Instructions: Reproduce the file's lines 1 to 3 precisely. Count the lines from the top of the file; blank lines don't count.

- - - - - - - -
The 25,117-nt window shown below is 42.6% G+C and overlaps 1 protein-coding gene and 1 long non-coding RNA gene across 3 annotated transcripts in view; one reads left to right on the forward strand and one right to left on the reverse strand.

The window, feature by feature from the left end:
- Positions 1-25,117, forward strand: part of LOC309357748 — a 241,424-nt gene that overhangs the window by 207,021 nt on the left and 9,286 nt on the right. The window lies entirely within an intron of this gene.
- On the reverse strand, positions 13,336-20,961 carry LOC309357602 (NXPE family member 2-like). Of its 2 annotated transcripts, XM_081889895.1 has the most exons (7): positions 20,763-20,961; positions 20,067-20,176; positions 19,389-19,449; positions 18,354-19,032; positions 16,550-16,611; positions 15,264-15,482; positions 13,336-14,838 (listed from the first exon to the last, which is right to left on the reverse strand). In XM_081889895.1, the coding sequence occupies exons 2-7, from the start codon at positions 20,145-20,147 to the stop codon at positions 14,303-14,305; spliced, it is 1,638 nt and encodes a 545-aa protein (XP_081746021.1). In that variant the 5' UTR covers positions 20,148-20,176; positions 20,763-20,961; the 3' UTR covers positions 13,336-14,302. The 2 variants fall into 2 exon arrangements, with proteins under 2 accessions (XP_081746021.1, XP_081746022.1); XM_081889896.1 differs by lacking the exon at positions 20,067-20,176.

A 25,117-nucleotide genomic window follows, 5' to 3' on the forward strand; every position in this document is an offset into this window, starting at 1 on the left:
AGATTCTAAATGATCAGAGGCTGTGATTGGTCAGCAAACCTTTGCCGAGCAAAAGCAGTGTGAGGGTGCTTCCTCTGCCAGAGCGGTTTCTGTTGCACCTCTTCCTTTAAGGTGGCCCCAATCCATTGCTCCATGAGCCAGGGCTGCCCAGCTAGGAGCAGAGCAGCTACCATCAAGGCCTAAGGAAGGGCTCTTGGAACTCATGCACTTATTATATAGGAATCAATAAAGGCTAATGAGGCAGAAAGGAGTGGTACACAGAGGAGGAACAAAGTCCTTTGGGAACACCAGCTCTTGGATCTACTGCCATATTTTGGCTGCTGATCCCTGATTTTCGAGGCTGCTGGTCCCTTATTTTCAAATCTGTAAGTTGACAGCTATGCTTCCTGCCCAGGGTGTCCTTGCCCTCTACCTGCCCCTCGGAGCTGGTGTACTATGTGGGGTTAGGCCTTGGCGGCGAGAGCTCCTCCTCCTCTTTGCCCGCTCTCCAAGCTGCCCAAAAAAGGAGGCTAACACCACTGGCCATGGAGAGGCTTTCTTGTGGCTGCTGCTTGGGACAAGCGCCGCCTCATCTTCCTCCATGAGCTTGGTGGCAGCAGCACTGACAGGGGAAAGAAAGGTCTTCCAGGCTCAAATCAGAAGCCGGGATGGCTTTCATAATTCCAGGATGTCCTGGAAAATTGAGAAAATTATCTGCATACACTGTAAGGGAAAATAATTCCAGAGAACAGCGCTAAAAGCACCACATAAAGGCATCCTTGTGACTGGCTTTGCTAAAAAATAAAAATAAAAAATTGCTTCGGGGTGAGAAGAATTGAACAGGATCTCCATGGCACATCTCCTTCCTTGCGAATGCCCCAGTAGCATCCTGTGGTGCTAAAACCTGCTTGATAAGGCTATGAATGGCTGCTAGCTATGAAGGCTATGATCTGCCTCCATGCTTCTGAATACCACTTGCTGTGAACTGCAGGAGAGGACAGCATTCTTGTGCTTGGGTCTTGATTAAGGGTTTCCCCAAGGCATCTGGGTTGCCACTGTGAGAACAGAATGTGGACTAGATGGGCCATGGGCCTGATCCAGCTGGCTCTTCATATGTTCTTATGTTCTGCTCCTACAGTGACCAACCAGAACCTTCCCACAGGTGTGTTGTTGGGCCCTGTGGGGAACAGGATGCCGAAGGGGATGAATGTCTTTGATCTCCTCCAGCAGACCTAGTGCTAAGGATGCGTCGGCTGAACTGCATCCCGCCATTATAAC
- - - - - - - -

The 25,117-nt window shown below is 42.6% G+C and overlaps 1 protein-coding gene and 1 long non-coding RNA gene across 3 annotated transcripts in view; one reads left to right on the forward strand and one right to left on the reverse strand.

The window, feature by feature from the left end:
- Positions 1-25,117, forward strand: part of LOC309357748 — a 241,424-nt gene that overhangs the window by 207,021 nt on the left and 9,286 nt on the right. The window lies entirely within an intron of this gene.